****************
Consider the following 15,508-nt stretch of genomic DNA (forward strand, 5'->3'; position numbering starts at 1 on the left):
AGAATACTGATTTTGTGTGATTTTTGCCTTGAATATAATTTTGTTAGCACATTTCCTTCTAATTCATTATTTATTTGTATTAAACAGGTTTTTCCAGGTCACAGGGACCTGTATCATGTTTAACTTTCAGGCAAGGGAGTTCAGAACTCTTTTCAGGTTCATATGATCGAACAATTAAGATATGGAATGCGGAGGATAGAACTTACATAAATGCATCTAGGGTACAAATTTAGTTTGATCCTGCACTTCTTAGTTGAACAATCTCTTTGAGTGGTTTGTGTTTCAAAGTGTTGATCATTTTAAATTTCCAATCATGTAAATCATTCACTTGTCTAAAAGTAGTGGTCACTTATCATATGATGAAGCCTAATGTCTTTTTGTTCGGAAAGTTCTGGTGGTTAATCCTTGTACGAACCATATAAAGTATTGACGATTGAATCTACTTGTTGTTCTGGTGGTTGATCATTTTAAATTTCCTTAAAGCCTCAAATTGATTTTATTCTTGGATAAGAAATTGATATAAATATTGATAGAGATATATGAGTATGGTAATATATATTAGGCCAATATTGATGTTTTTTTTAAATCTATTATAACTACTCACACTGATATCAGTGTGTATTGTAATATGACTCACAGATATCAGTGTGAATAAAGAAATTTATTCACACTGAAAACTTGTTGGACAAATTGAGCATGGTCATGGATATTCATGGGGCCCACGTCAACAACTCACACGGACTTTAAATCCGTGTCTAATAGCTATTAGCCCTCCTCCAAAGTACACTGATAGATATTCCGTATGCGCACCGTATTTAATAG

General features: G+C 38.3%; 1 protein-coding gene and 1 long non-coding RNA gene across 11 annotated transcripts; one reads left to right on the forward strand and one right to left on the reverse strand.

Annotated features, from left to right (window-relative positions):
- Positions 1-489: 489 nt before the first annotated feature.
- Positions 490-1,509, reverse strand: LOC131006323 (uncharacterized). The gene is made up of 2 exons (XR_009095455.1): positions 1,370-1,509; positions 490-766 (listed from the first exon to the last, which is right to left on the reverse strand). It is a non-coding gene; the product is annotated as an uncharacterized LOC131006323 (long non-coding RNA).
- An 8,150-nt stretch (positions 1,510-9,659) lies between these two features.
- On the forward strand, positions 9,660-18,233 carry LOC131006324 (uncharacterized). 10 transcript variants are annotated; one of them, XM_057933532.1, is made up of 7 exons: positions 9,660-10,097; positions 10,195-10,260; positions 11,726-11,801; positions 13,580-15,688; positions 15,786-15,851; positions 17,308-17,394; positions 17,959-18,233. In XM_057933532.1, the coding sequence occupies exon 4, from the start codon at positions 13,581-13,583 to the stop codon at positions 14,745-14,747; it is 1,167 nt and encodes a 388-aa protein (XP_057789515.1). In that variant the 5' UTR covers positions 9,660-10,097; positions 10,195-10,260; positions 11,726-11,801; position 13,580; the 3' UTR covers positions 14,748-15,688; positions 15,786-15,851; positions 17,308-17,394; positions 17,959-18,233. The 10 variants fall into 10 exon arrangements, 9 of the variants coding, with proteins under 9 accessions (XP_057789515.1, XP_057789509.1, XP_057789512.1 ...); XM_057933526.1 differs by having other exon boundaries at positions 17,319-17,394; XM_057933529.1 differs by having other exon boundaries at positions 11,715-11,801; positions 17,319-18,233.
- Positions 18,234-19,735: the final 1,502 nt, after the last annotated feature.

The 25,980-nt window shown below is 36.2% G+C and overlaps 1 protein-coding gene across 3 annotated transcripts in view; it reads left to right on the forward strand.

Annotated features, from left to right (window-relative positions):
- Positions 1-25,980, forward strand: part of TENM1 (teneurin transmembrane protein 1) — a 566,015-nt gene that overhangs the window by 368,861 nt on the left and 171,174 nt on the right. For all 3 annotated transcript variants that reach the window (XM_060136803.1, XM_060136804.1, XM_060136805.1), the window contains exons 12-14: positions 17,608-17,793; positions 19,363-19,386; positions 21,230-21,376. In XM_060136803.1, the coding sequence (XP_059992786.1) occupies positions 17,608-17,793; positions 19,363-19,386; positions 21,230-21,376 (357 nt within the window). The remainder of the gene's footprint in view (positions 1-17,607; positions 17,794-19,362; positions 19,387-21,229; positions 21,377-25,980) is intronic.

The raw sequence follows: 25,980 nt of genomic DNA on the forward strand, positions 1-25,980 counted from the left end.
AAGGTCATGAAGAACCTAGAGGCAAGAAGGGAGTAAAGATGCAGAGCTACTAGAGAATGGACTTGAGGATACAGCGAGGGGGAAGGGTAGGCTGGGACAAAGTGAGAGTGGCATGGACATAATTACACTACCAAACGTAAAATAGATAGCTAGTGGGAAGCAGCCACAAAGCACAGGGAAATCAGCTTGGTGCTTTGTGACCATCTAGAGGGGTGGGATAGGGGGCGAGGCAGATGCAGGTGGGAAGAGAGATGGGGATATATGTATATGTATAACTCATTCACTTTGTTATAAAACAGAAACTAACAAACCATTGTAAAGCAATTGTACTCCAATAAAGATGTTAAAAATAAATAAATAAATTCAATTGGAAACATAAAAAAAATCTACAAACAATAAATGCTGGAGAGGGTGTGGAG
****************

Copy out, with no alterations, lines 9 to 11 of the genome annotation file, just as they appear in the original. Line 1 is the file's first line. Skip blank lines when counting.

- Positions 18,234-19,735: the final 1,502 nt, after the last annotated feature.

The 25,980-nt window shown below is 36.2% G+C and overlaps 1 protein-coding gene across 3 annotated transcripts in view; it reads left to right on the forward strand.

Annotated features, from left to right (window-relative positions):